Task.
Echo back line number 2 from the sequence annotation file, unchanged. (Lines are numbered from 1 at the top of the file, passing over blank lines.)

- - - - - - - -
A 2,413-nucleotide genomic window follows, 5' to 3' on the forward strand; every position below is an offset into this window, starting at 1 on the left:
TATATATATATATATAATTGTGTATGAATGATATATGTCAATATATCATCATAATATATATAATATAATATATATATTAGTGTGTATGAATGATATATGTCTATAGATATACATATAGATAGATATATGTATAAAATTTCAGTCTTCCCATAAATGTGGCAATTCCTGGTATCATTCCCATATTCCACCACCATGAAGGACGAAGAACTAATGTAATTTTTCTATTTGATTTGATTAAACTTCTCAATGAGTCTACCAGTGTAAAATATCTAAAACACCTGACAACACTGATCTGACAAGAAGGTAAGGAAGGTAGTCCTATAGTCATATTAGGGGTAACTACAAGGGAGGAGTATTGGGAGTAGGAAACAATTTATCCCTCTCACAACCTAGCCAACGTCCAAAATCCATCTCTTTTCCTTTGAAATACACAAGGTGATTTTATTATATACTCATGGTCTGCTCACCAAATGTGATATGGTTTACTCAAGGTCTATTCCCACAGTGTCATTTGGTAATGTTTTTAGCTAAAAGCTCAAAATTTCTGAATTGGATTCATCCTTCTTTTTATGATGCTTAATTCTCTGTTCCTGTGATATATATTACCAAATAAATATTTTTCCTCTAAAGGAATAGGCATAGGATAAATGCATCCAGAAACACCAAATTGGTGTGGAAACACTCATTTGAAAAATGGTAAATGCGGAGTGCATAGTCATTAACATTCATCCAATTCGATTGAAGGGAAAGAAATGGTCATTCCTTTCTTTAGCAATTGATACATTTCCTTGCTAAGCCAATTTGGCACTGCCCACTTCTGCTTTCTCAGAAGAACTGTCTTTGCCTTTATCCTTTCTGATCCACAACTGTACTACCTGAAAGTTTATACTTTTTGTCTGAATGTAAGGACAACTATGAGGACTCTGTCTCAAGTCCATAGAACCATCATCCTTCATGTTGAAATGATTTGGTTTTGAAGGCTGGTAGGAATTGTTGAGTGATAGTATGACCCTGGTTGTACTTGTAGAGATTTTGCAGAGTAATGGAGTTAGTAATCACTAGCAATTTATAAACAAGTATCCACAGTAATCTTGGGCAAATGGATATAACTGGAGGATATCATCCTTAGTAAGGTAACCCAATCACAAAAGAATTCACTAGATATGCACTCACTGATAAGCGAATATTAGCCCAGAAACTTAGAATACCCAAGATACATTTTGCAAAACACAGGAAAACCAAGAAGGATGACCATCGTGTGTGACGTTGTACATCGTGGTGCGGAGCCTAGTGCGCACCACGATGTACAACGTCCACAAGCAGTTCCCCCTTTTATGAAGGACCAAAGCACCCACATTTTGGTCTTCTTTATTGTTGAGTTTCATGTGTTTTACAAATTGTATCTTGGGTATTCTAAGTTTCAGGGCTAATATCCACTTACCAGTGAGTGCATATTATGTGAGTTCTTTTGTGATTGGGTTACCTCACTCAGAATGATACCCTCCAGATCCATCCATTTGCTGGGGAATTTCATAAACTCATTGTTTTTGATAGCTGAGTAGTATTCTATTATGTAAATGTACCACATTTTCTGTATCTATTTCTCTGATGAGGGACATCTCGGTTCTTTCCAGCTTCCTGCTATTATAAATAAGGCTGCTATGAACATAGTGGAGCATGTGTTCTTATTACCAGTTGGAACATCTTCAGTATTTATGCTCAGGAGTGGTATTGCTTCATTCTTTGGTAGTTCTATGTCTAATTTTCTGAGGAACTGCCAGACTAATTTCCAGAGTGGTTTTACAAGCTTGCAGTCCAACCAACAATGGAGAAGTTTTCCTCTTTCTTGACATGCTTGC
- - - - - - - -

TATATATATATATATAATTGTGTATGAATGATATATGTCAATATATCATCATAATATATATAATATAATATATATATTAGTGTGTATGAATGATATATGTCTATAGATATACATATAGATAGATATATGTATAAAATTTCAGTCTTCCCATAAATGTGGCAATTCCTGGTATCATTCCCATATTCCACCACCATGAAGGACGAAGAACTAATGTAATTTTTCTATTTGATTTGATTAAACTTCTCAATGAGTCTACCAGTGTAAAATATCTAAAACACCTGACAACACTGATCTGACAAGAAGGTAAGGAAGGTAGTCCTATAGTCATATTAGGGGTAACTACAAGGGAGGAGTATTGGGAGTAGGAAACAATTTATCCCTCTCACAACCTAGCCAACGTCCAAAATCCATCTCTTTTCCTTTGAAATACACAAGGTGATTTTATTATATACTCATGGTCTGCTCACCAAATGTGATATGGTTTACTCAAGGTCTATTCCCACAGTGTCATTTGGTAATGTTTTTAGCTAAAAGCTCAAAATTTCTGAATTGGATTCATCCTTCTTTTTATGATGCTTAATTCTCTGTTCCTGTGATATATATTACCAAATAAATATTTTTCCTCTAAAGGAATAGGCATAGGATAAATGCATCCAGAAACACCAAATTGGTGTGGAAACACTCATTTGAAAAATGGTAAATGCGGAGTGCATAGTCATTAACATTCATCCAATTCGATTGAAGGGAAAGAAATGGTCATTCCTTTCTTTAGCAATTGATACATTTCCTTGCTAAGCCAATTTGGCACTGCCCACTTCTGCTTTCTCAGAAGAACTGTCTTTGCCTTTATCCTTTCTGATCCACAACTGTACTACCTGAAAGTTTATACTTTTTGTCTGAATGTAAGGACAACTATGAGGACTCTGTCTCAAGTCCATAGAACCATCATCCTTCATGTTGAAATGATTTGGTTTTGAAGGCTGGTAGGAATTGTTGAGTGATAGTATGACCCTGGTTGTACTTGTAGAGATTTTGCAGAGTAATGGAGTTAGTAATCACTAGCAATTTATAAACAAGTATCCACAGTAATCTTGGGCAAATGGATATAACTGGAGGATATCATCCTTAGTAAGGTAACCCAATCACAAAAGAATTCACTAGATATGCACTCACTGATAAGCGAATATTAGCCCAGAAACTTAGAATACCCAAGATACATTTTGCAAAACACAGGAAAACCAAGAAGGATGACCATCGTGTGTGACGTTGTACATCGTGGTGCGGAGCCTAGTGCGCACCACGATGTACAACGTCCACAAGCAGTTCCCCCTTTTATGAAGGACCAAAGCACCCACATTTTGGTCTTCTTTATTGTTGAGTTTCATGTGTTTTACAAATTGTATCTTGGGTATTCTAAGTTTCAGGGCTAATATCCACTTACCAGTGAGTGCATATTATGTGAGTTCTTTTGTGATTGGGTTACCTCACTCAGAATGATACCCTCCAGATCCATCCATTTGCTGGGGAATTTCATAAACTCATTGTTTTTGATAGCTGAGTAGTATTCTATTATGTAAATGTACCACATTTTCTGTATCTATTTCTCTGATGAGGGACATCTCGGTTCTTTCCAGCTTCCTGCTATTATAAATAAGGCTGCTATGAACATAGTGGAGCATGTGTTCTTATTACCAGTTGGAACATCTTCAGTATTTATGCTCAGGAGTGGTATTGCTTCATTCTTTGGTAGTTCTATGTCTAATTTTCTGAGGAACTGCCAGACTAATTTCCAGAGTGGTTTTACAAGCTTGCAGTCCAACCAACAATGGAGAAGTTTTCCTCTTTCTTGACATGCTTGC